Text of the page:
An Iraqi terrorist group is transferring huge amounts of money directly to Facebook to boost the exposure its fake news posts receive.

After all the scrutiny Facebook has had over recent years – it is still receiving direct payments worth millions of dollars from political disinformation groups that include a listed terrorist entity.

One of the biggest groups in Iraq that is paying large sums of money to Facebook to boost the profile of its messages through networks of false accounts is Kata'ib Hezbollah, which is listed as a terrorist organisation by Japan and the US.

Sources that have worked with Kata'ib Hezbollah told the journalists that it has around 400 individuals working in its digital propaganda team – and it controlled thousands of fake accounts and pages.

In May 2020, Facebook removed 324 pages, 71 accounts, 5 Groups and 31 Instagram accounts, which had spent a total of $270,000 on Facebook ads. The pages were followed by about 4.4 million accounts, according to Facebook.

The network that was removed in May focussed on Iraqi Kurdistan and used fake accounts to post online, impersonate local politicians and political parties as well as managing pages that masqueraded as news outlets.

This network had links with individuals associated with Zanyari Agency, part of the intelligence services of the Kurdistan Regional Government that is affiliated with the Patriotic Union of Kurdistan (PUK) political party, according to Facebook.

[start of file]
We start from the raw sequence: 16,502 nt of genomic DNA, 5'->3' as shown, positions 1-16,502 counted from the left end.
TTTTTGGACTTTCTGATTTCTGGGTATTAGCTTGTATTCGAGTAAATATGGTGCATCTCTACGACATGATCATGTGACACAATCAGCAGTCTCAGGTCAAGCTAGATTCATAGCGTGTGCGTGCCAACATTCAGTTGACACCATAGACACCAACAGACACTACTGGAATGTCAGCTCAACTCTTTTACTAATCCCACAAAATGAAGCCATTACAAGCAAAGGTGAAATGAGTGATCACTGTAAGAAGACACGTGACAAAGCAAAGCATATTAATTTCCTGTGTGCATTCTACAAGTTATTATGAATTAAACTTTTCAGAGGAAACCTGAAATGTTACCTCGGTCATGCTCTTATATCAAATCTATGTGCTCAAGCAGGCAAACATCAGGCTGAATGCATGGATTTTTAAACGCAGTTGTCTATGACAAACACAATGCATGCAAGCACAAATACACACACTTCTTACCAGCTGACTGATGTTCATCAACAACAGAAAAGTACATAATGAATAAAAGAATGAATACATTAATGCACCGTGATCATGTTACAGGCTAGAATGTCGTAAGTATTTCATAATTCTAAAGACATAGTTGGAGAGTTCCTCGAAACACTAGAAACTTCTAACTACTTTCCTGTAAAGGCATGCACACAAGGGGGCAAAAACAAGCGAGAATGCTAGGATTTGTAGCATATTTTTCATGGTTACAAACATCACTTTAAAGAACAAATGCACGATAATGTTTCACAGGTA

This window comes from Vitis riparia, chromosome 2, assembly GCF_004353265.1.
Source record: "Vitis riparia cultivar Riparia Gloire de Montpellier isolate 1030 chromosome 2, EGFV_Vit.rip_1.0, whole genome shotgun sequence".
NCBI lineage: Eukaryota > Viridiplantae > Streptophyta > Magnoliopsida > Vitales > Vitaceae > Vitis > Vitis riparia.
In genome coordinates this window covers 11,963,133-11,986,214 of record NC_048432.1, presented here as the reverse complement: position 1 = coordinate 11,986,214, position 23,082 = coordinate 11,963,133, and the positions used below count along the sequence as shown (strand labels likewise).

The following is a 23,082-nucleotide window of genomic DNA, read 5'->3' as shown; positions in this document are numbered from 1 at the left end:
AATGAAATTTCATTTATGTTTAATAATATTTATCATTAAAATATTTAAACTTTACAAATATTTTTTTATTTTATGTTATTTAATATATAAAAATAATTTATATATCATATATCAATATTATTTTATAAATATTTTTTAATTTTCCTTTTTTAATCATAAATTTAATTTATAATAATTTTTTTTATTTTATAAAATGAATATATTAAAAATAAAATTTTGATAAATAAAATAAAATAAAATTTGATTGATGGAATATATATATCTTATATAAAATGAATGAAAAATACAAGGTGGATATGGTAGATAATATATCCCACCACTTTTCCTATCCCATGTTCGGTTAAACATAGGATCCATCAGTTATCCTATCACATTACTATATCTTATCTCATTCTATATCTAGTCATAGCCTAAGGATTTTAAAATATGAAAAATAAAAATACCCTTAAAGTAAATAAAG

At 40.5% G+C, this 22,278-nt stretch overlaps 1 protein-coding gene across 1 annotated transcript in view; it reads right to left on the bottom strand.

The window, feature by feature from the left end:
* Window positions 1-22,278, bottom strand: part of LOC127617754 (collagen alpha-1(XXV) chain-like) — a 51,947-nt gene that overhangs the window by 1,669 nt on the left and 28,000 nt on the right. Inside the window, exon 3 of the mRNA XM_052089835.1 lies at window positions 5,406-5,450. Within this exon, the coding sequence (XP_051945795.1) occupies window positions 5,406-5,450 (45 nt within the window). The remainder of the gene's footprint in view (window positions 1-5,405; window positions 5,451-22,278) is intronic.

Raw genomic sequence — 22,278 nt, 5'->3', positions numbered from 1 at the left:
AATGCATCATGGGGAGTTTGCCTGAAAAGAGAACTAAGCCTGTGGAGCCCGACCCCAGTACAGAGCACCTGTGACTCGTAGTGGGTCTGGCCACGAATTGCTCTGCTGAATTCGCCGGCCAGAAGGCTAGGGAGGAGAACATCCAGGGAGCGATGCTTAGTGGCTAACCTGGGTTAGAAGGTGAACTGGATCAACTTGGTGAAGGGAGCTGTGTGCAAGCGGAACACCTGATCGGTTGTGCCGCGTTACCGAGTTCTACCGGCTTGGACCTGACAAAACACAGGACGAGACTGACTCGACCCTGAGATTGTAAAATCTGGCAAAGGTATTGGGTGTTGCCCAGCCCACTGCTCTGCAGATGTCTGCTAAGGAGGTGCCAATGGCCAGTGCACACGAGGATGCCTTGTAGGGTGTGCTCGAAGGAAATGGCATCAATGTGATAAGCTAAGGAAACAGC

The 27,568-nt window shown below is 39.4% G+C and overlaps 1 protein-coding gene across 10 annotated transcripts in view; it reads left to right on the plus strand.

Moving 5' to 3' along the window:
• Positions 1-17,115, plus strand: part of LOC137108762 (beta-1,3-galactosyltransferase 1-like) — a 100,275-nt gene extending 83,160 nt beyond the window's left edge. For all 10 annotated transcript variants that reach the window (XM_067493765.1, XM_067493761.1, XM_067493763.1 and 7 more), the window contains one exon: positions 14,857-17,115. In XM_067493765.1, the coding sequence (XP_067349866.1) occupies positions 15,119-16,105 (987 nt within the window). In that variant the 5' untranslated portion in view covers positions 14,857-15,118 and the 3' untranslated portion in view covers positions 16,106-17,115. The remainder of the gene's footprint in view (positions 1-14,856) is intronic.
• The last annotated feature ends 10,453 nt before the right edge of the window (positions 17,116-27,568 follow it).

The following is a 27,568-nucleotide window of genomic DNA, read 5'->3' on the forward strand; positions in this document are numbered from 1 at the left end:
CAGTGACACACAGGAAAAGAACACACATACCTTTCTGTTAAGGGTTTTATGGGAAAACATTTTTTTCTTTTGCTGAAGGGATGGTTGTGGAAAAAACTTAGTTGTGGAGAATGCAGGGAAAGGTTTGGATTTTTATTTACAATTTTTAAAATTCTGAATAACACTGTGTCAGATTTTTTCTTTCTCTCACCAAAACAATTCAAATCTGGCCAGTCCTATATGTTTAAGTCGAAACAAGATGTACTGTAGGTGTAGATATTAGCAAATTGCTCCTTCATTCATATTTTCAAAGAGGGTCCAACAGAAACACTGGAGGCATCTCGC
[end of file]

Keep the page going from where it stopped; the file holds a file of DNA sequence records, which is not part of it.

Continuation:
As well as using Facebook ads, Iraq’s “electronic armies” are using Facebook’s “Boost Post” function to amplify the exposure that their messages receive online. This function allows users to reach a wider audience with a message in return for making a direct payment to Facebook.

Facebook declined to provide the journalists with the amount of money spent on the “Boost Post” function by networks that have already been taken down.

Political researcher Ruwayda Mustafah: “What has been exposed here is just a tiny fraction of what is actually going on in Iraq. Political organisations are spending millions of dollars with Facebook in order to present fake news using fake accounts.”

“Facebook needs to publish exactly how much money it is receiving and who it is receiving this money from – because, as things stand, the platform profiting from activities that are undermining democracy and security in the Middle East.”

Fadi al-Shimari, a leader of Ammar al-Hakim's Al-Hekma party: “Even ministers and officials have their own electronic armies. It’s like an arms race. Whoever pays more will get the most skilled operators to either promote them or to attack their enemies.”

When the journalists told Facebook that Kata'ib Hezbollah was using fake pages to amplify its messages a spokesman said: “When we take down information operations, we are taking action based on the behaviour we see on our platform, not based on who the actors behind it are or what they say.”

The impact of Iraq’s “electronic armies” and mass manipulation of Facebook networks shouldn’t be underestimated. Failure to clamp down on these networks is hugely damaging to efforts to stabilise Iraq and negatively impacts the lives of millions of Iraqis.

(c) Wil Crisp

Wil Crisp

Wil Crisp is a freelance journalist that has worked for news organisations including Bloomberg, The Times, The Independent, the BBC, Sky News and The Guardian.

Wil Crisp

Suadad al-Salhy

Suadad al-Salhy is a freelance journalist that has worked for global news organisations covering politics and security in Iraq.

Suadad al-Salhy
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